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Mourners bewildered by ululation

Mourners bewildered by ululation

Placido Hilukilwa
IN the tradition of Ovawambo and many other African traditions, ululation – as opposed to howling – is an expression of joy and celebration.
It is mostly common at joyous occasions such as weddings, the welcoming of newborn twins and other joyous festivals.
That was perhaps for this reason that many people appeared bewildered by the spontaneous ululating at the Onamungundo palace during the mourning period for late King Immanuel Kauluma Elifas.
People were even clapping hands, what is considered a taboo at events related to bereavement.
Informante approached elderly Lukas Amutenya, a resident of the Oluno suburb of Ondangwa, seeking an explanation of this “strange” phenomenon.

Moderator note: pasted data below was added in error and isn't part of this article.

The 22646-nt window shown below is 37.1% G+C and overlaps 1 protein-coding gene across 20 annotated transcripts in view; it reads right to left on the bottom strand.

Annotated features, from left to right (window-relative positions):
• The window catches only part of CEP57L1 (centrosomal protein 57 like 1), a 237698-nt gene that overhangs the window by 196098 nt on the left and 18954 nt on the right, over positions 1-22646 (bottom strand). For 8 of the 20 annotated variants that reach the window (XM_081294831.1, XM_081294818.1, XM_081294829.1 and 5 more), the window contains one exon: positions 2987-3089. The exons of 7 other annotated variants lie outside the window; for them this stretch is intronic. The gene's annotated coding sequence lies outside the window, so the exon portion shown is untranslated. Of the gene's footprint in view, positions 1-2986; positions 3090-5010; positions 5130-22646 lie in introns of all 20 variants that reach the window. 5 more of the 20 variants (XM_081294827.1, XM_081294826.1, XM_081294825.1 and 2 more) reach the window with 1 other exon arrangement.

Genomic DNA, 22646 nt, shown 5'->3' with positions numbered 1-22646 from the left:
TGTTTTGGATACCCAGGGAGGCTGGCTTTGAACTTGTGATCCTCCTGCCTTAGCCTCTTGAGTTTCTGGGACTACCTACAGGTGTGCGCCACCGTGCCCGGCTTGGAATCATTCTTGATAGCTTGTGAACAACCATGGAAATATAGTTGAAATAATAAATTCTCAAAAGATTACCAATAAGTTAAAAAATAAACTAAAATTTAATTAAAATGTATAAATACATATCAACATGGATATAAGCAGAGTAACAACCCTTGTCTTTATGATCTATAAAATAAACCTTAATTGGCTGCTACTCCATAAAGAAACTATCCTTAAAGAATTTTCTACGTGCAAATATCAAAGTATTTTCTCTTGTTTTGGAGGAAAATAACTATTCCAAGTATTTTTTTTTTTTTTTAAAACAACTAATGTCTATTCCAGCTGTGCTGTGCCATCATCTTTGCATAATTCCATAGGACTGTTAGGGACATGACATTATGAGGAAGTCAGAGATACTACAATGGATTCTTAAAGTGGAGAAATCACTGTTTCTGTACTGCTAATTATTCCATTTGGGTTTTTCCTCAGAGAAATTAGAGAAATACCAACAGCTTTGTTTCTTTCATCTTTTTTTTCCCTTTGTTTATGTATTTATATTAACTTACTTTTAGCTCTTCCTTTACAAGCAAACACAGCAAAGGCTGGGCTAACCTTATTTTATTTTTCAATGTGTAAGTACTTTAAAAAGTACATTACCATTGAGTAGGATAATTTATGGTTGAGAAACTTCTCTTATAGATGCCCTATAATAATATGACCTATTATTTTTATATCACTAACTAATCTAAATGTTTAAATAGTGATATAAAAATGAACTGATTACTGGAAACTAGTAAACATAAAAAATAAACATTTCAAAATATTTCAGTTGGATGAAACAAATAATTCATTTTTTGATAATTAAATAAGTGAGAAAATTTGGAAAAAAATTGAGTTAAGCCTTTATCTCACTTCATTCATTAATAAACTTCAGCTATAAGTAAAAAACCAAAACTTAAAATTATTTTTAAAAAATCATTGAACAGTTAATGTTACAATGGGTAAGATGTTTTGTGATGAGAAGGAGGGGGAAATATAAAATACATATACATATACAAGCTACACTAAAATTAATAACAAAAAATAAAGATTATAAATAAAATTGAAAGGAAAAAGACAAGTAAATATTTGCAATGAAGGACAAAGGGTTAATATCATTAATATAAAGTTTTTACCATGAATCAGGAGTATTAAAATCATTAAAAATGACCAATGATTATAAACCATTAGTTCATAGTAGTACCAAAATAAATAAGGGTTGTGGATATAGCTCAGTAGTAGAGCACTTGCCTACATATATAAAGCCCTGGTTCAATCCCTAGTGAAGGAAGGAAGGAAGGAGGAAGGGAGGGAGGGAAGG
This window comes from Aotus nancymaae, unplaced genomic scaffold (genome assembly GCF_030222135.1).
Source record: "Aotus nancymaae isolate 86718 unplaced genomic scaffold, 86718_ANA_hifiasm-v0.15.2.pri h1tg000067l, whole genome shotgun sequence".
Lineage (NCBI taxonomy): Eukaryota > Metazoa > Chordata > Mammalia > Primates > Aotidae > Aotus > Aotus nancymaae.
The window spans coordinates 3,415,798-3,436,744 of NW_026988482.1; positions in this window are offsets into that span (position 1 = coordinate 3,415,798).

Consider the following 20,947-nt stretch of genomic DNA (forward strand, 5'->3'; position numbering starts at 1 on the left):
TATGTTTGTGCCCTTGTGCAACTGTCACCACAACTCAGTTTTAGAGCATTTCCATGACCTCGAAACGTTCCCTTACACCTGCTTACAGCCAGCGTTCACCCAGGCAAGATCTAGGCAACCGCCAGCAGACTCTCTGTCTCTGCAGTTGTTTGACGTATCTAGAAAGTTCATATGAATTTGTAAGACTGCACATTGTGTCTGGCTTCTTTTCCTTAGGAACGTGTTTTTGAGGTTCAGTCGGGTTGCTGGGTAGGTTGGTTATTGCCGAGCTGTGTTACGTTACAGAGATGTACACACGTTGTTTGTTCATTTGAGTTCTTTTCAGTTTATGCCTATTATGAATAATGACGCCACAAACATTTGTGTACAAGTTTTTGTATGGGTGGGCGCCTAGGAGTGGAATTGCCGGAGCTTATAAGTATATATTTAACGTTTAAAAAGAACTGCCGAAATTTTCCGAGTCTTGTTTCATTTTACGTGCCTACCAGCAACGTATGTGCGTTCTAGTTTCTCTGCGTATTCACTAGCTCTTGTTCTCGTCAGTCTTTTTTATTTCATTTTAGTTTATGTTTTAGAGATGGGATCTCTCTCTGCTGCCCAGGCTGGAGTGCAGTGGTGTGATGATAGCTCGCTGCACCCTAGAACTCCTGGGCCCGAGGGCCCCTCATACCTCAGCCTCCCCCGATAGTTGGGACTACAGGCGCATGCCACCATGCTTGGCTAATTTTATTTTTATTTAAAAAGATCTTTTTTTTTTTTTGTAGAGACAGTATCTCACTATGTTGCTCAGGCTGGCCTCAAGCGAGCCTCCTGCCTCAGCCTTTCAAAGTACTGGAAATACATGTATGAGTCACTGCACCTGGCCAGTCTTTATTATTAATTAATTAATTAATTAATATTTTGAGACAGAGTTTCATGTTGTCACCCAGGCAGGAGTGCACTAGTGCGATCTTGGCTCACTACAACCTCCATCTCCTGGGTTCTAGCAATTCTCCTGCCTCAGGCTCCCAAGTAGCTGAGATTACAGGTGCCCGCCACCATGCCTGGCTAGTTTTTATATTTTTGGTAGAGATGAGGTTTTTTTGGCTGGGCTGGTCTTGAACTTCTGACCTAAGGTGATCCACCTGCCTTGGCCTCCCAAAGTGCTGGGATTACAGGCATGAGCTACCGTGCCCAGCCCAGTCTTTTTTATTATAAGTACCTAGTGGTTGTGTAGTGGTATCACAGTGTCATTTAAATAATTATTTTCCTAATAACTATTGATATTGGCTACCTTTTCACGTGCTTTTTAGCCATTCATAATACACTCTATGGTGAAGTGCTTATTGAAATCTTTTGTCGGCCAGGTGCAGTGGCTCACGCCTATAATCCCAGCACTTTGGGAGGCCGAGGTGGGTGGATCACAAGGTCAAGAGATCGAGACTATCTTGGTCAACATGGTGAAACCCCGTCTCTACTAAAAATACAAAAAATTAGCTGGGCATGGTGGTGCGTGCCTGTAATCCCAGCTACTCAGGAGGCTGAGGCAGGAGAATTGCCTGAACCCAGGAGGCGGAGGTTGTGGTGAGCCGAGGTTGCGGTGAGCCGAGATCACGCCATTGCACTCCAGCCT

“Listening attentively one notices a slight difference. The celebratory ululation in weddings for example is pitched and protracted, while the mournful ululation is short and dull,” he said.
This was confirmed by George Nelulu, the Chairperson of the Oukwanayma Traditional Authority.
“When a king or queen or any other member of the royal clan dies, mourners ululate. That is our tradition,” he said.

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